In the Mail (and some comments on marginalia)

It’s a strange thing when my blogging world and my Twitter world seem so entwined that when I mention something on Twitter I assume to have mentioned it on the blog as well. In any event, as I mentioned on Twitter yesterday (but apparently not the blog), my copy of C. F. D. Moule’s The Origin of Christology has arrived. I was inspired to finally get this volume, which I have been meaning to get for at least 6 or 7 years now, when Matthew Montonini posted links to some of Moule’s lectures on his blog.

I opted to get a used copy in “good” condition. It’s an old library copy that has plastic film protecting the hard cover, which has done an excellent job by the way, and was apparently the gift of one Mark Sexton to the Gill Library, College of New Rochelle, according to the sticker on the inside front cover. The binding seems to have held up quite well over the years (this was published in 1977) and the pages are yellowed as one expects from an old book. Unfortunately, a previous owner treated his/her book the way that I treat mine and wrote on nearly every page. There are notes in the margins and underlining throughout—granted, in light pencil, but still!

2013-06-08 18.26.42  2013-06-08 18.27.20

Now there’s a simple reason that I find other people writing in books reprehensible while having no qualms about doing it myself (and here), and no, it’s not because I’m a hypocrite! The reason is that other people might possibly give their books away or sell them to someone else. In such a case they should be clean! I, on the other hand, never plan to give my books away or sell them to anyone. I’d much rather buy someone their own book or give them something I’ve gotten that I haven’t read and have no plans to read, in which case the text will be clean as a whistle.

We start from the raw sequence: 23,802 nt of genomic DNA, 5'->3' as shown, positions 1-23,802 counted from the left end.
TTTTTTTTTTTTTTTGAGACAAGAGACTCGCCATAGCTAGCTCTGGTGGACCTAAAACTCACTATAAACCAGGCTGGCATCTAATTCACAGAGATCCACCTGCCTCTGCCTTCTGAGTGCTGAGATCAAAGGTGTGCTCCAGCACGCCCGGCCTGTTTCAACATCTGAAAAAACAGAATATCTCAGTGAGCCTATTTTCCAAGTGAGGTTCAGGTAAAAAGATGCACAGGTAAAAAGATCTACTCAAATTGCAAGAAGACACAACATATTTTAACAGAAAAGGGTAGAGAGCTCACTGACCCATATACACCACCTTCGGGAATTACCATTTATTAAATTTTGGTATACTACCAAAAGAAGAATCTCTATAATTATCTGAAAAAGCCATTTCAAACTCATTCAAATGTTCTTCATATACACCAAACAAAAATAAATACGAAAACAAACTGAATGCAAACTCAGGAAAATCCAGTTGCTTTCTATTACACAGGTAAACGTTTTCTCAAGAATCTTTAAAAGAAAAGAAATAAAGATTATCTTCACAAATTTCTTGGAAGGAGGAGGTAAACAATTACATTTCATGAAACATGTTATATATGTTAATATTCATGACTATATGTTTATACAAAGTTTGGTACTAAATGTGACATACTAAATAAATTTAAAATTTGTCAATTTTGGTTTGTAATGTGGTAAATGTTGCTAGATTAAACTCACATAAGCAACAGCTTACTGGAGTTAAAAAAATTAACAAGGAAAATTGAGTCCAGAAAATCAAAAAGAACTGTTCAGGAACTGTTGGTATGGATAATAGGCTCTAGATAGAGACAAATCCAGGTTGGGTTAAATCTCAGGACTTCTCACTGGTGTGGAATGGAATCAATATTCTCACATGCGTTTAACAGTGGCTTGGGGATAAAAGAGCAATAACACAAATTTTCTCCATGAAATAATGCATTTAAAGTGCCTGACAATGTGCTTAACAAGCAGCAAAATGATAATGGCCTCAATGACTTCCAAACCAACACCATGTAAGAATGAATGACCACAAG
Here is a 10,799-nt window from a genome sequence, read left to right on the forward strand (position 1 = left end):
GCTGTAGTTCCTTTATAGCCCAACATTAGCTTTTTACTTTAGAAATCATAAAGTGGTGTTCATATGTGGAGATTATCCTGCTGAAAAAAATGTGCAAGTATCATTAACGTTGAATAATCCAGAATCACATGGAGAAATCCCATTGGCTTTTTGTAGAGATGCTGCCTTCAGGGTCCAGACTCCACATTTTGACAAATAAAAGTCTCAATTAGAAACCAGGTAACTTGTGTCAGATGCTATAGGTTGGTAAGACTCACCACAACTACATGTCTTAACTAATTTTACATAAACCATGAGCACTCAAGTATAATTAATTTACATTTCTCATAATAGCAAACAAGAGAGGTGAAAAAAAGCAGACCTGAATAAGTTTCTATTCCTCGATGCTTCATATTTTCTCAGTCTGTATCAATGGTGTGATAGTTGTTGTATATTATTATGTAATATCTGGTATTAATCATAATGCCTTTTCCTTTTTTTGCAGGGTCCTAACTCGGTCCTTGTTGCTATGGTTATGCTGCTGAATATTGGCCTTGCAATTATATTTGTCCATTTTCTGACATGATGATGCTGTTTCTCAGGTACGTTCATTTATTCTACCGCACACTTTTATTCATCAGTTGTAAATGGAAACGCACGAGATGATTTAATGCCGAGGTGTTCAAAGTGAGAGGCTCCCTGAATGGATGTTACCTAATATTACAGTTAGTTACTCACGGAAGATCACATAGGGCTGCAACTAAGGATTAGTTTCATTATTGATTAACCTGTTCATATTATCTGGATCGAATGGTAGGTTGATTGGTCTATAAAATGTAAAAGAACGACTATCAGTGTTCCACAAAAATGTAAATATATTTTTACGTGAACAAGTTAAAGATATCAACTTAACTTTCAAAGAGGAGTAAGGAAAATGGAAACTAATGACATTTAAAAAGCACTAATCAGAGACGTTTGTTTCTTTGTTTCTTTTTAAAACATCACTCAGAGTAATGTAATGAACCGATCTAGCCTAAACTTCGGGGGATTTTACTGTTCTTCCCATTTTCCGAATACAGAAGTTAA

In any event, I have the book, and I’ll deal with the marginalia in one way or another, but I really wish it wasn’t there. On the other hand, I only paid $3 for the book plus shipping, so there’s that.

B”H

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4 thoughts on “In the Mail (and some comments on marginalia)

  1. It may be possible that the previous owner who wrote in his book, like yourself, never intended to pass it on to another. However, through death, or some other happenstance, the book came into possession of others who eventually sold it to you as used.
    I sometimes find the notations and markings of previous owners fascinating and educational.

  2. Jeff: You’re probably right. I’m usually so put off by markings in my used books that I never take the time to find anything educational or fascinating about them.

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